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UN-led Universal Periodic Review highly critical of Australia's record on human rights and health for Indigenous Australians
  1. Janani Muhunthan,
  2. Anne-Marie Eades,
  3. Stephen Jan
  1. The George Institute for Global Health, University of Sydney, Camperdown, New South Wales, Australia
  1. Correspondence to Janani Muhunthan; jmuhunthan{at}georgeinstitute.org.au

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Key questions

What is already known about this topic?

  • Indigenous Australians disproportionately experience poor health, high rates of incarceration and deaths in custody.

What are the new findings?

  • The 2015 UN-led Universal Periodic Review (UPR) featured recurring criticisms by Australia's global peers regarding the incarceration of Indigenous Australians.

  • Australia's defiance presents challenges for promoting intergovernmental protection of human rights and health through the UPR process.

Recommendations for policy

  • Justice targets, investment into evidence generation for policy innovations as well as sustainable funding for Indigenous programs are needed to reduce Indigenous incarceration rates.

In November 2015, Australia completed its second Universal Periodic Review (UPR), a high level United Nations Human Rights Council (UN HRC)-led peer review conducted by UN Member States once every 4 years. The UPR is a bold innovation in international diplomacy as it is the only mechanism of its kind for scrutinising the human rights records of all 193 UN Member States. It can be seen as an exemplar for motivating global collective action in areas such as the achievement of development goals, development assistance, climate change targets and health. The process involves the submission of a national report by the country in question on its human rights record, separate reports submitted by UN-affiliated human rights experts, national human rights institutions and non-government stakeholders, and recommendations by UN Member States. Australia's review comes at a crucial time. While defending its ‘long tradition of commitment to human rights’ against unprecedented international criticism for its treatment of asylum seekers, and Aboriginal and Torres Strait Islander (hereafter referred to as Indigenous) Australians, Australia also announced its campaign for a seat on the Human Rights Council from 2018.1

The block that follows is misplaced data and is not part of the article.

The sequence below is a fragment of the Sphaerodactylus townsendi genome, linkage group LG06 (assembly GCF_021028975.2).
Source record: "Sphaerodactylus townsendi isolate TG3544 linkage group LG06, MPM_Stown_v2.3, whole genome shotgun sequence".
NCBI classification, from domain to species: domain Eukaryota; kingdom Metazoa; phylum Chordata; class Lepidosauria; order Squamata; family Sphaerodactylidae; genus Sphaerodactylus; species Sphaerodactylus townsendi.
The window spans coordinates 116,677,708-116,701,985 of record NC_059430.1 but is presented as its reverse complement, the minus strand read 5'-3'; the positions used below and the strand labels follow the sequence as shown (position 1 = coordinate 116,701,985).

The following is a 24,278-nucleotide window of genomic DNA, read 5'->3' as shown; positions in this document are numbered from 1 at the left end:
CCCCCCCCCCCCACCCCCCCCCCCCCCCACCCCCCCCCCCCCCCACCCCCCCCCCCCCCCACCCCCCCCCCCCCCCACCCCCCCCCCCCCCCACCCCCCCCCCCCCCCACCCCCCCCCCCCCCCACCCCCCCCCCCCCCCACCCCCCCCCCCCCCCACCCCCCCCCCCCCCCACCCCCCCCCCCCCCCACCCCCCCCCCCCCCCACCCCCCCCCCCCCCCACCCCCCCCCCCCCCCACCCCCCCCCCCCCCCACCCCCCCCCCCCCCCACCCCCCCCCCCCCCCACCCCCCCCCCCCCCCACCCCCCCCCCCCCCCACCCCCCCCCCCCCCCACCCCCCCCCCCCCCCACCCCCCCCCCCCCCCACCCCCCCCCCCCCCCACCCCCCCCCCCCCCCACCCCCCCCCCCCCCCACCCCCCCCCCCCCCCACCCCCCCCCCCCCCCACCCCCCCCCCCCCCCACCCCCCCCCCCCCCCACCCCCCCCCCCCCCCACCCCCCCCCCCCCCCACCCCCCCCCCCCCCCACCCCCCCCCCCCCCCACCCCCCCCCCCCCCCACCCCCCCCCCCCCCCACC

Australia generally ranks among the highest performing nations on most health and social indicators with the 10th highest per capita income in the world, a well-established universal health system and an average life expectancy of 80 and 84 years for males and …

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